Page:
Caring in the silences: why physicians and surgeons do not discuss emergency care and treatment planning with their patients - an analysis of hospital-based ethnographic case studies in England

Karin Eli, Claire Hawkes, Gavin D. Perkins, Anne-Marie Slowther, Frances Griffiths

Research output: Contribution to journalArticlepeer-review

6 Citations (Scopus)

Abstract

Background Despite increasing emphasis on integrating emergency care and treatment planning (ECTP) into routine medical practice, clinicians continue to delay or avoid ECTP conversations with patients. However, little is known about the clinical logics underlying barriers to ECTP conversations. Objective This study aims to develop an ethnographic account of how and why clinicians defer and avoid ECTP conversations, and how they rationalise these decisions as they happen. Design A multisited ethnographic study. Setting Medical, orthopaedic and surgical wards in hospitals within four acute National Health Service trusts in England. Participants Thirty-four doctors were formally observed and 32 formally interviewed. Following an ethnographic case study approach, six cases were selected for in-depth analysis. Analysis Fieldnote data were triangulated with interview data, to develop a 'thick description' of each case. Using a conceptual framework of care, the analysis highlighted the clinical logics underlying these cases. Results The deferral or avoidance of ECTP conversations was driven by concerns over caring well, with clinicians attempting to optimise both medical and bedside practice. Conducting an ECTP conversation carefully meant attending to patients' and relatives' emotions and committing sufficient time for an in-depth discussion. However, conversation plans were often disrupted by issues related to timing and time constraints, leading doctors to defer these conversations, sometimes indefinitely. Additionally, whereas surgeons and geriatricians deferred conversations because they did not have the time to offer detailed discussions, emergency and acute medicine clinicians deferred conversations because the high-turnover ward environment, combined with patients' acute conditions, meant triaging conversations to those most in need. Conclusion Overcoming barriers to ECTP conversations is not simply a matter of enhancing training or hospital policies, but of promoting good conversational practices that take into account the affordances of hospital time and space, as well as clinicians' understandings of caring well.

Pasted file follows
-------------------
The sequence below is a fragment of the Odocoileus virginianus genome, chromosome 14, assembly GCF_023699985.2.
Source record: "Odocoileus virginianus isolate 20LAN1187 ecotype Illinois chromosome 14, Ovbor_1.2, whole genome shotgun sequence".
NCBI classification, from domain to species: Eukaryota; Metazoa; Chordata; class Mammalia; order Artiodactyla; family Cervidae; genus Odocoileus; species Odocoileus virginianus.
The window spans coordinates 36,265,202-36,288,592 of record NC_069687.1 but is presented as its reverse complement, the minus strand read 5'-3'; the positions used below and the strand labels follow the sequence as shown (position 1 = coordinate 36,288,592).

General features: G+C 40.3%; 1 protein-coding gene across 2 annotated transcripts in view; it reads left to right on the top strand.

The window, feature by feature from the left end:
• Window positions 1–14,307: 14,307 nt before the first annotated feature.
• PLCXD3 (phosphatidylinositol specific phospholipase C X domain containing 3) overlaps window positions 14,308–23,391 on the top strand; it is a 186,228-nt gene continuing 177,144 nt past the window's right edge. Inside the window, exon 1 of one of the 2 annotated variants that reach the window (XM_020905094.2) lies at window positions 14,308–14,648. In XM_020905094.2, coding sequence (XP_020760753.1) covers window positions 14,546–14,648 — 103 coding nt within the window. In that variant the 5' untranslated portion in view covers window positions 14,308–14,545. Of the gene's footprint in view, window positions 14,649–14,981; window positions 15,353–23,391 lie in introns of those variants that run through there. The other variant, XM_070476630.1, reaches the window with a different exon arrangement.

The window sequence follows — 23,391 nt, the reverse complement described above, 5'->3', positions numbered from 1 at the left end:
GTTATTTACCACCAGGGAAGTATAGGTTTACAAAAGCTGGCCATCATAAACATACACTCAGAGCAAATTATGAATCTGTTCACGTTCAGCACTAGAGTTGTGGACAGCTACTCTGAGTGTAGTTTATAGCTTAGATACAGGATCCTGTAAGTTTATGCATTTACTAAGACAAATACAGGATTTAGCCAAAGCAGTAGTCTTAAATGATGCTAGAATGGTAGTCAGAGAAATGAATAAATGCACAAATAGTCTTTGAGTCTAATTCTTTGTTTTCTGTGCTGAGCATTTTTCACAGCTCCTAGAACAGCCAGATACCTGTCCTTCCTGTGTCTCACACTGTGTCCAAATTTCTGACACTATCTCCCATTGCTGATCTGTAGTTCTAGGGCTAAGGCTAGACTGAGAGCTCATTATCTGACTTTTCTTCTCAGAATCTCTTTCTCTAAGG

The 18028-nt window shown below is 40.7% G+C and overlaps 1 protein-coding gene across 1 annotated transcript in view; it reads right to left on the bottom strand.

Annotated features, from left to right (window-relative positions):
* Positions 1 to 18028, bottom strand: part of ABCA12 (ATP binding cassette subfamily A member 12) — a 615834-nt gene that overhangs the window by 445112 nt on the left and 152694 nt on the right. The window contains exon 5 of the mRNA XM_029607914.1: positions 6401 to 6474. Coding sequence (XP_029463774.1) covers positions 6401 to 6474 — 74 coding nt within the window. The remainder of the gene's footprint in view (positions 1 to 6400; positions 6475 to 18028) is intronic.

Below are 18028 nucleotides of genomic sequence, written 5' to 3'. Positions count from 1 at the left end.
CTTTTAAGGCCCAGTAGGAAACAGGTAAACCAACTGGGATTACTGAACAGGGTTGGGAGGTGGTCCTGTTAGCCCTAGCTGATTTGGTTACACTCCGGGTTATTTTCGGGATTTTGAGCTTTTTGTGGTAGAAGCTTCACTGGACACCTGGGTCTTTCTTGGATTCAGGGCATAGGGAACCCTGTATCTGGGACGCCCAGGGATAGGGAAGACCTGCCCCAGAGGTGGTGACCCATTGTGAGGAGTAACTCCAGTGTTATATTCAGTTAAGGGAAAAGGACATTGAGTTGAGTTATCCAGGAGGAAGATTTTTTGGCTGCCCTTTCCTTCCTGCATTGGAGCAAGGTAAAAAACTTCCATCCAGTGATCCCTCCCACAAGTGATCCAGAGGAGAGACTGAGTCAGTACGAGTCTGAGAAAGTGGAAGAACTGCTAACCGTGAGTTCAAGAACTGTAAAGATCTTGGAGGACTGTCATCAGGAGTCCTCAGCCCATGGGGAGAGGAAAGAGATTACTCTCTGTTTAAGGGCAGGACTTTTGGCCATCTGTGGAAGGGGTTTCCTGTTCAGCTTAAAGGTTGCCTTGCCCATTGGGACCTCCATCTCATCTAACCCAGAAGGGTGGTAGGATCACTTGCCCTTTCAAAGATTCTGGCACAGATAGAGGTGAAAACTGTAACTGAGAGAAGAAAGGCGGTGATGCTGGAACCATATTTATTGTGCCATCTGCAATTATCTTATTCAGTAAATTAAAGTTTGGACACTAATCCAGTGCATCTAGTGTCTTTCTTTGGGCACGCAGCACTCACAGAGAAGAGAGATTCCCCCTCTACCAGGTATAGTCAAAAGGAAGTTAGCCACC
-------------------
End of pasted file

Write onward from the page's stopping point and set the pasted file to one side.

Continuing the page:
Original languageEnglish
Article numbere046189
JournalBMJ Open
Volume12
Issue number3
DOIs
Publication statusPublished - 7 Mar 2022

Keywords

  • palliative care
  • qualitative research
  • quality in health care

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